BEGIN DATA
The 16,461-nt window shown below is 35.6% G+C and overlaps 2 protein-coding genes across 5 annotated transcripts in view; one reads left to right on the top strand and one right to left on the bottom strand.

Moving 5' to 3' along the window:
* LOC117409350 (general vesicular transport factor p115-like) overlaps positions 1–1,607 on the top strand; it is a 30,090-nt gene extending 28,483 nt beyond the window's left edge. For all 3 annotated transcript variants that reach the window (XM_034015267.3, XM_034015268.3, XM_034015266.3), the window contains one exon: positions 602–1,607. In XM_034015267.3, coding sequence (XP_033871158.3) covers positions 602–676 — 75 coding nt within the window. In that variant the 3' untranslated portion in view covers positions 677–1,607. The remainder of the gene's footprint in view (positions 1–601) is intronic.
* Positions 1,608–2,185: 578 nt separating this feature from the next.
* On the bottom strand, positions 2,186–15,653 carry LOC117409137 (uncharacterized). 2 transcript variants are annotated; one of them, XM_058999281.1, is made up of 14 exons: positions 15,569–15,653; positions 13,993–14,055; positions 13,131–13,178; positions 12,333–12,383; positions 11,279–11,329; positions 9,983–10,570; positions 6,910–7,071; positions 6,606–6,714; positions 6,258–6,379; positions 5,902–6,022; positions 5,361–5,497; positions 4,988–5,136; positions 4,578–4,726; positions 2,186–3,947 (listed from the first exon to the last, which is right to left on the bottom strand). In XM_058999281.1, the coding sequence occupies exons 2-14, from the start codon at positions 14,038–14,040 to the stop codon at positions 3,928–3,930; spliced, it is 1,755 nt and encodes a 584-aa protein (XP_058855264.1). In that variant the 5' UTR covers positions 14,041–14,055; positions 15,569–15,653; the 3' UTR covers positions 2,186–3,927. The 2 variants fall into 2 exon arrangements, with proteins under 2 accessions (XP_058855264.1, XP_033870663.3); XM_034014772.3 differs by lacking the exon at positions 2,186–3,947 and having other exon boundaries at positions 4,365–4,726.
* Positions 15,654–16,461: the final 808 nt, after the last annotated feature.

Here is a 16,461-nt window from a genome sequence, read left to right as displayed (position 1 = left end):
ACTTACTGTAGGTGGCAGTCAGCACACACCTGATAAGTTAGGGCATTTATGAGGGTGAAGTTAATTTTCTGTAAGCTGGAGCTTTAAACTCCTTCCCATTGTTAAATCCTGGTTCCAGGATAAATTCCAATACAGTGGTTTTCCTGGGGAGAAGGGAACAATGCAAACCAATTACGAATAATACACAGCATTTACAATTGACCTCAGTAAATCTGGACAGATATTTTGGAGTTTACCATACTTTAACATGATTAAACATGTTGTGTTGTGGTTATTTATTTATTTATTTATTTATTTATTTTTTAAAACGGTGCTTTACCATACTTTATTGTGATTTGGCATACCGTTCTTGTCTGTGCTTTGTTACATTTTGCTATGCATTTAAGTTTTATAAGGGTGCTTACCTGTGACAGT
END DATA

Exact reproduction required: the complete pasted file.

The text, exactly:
The 16,461-nt window shown below is 35.6% G+C and overlaps 2 protein-coding genes across 5 annotated transcripts in view; one reads left to right on the top strand and one right to left on the bottom strand.

Moving 5' to 3' along the window:
* LOC117409350 (general vesicular transport factor p115-like) overlaps positions 1–1,607 on the top strand; it is a 30,090-nt gene extending 28,483 nt beyond the window's left edge. For all 3 annotated transcript variants that reach the window (XM_034015267.3, XM_034015268.3, XM_034015266.3), the window contains one exon: positions 602–1,607. In XM_034015267.3, coding sequence (XP_033871158.3) covers positions 602–676 — 75 coding nt within the window. In that variant the 3' untranslated portion in view covers positions 677–1,607. The remainder of the gene's footprint in view (positions 1–601) is intronic.
* Positions 1,608–2,185: 578 nt separating this feature from the next.
* On the bottom strand, positions 2,186–15,653 carry LOC117409137 (uncharacterized). 2 transcript variants are annotated; one of them, XM_058999281.1, is made up of 14 exons: positions 15,569–15,653; positions 13,993–14,055; positions 13,131–13,178; positions 12,333–12,383; positions 11,279–11,329; positions 9,983–10,570; positions 6,910–7,071; positions 6,606–6,714; positions 6,258–6,379; positions 5,902–6,022; positions 5,361–5,497; positions 4,988–5,136; positions 4,578–4,726; positions 2,186–3,947 (listed from the first exon to the last, which is right to left on the bottom strand). In XM_058999281.1, the coding sequence occupies exons 2-14, from the start codon at positions 14,038–14,040 to the stop codon at positions 3,928–3,930; spliced, it is 1,755 nt and encodes a 584-aa protein (XP_058855264.1). In that variant the 5' UTR covers positions 14,041–14,055; positions 15,569–15,653; the 3' UTR covers positions 2,186–3,927. The 2 variants fall into 2 exon arrangements, with proteins under 2 accessions (XP_058855264.1, XP_033870663.3); XM_034014772.3 differs by lacking the exon at positions 2,186–3,947 and having other exon boundaries at positions 4,365–4,726.
* Positions 15,654–16,461: the final 808 nt, after the last annotated feature.

Here is a 16,461-nt window from a genome sequence, read left to right as displayed (position 1 = left end):
ACTTACTGTAGGTGGCAGTCAGCACACACCTGATAAGTTAGGGCATTTATGAGGGTGAAGTTAATTTTCTGTAAGCTGGAGCTTTAAACTCCTTCCCATTGTTAAATCCTGGTTCCAGGATAAATTCCAATACAGTGGTTTTCCTGGGGAGAAGGGAACAATGCAAACCAATTACGAATAATACACAGCATTTACAATTGACCTCAGTAAATCTGGACAGATATTTTGGAGTTTACCATACTTTAACATGATTAAACATGTTGTGTTGTGGTTATTTATTTATTTATTTATTTATTTATTTTTTAAAACGGTGCTTTACCATACTTTATTGTGATTTGGCATACCGTTCTTGTCTGTGCTTTGTTACATTTTGCTATGCATTTAAGTTTTATAAGGGTGCTTACCTGTGACAGT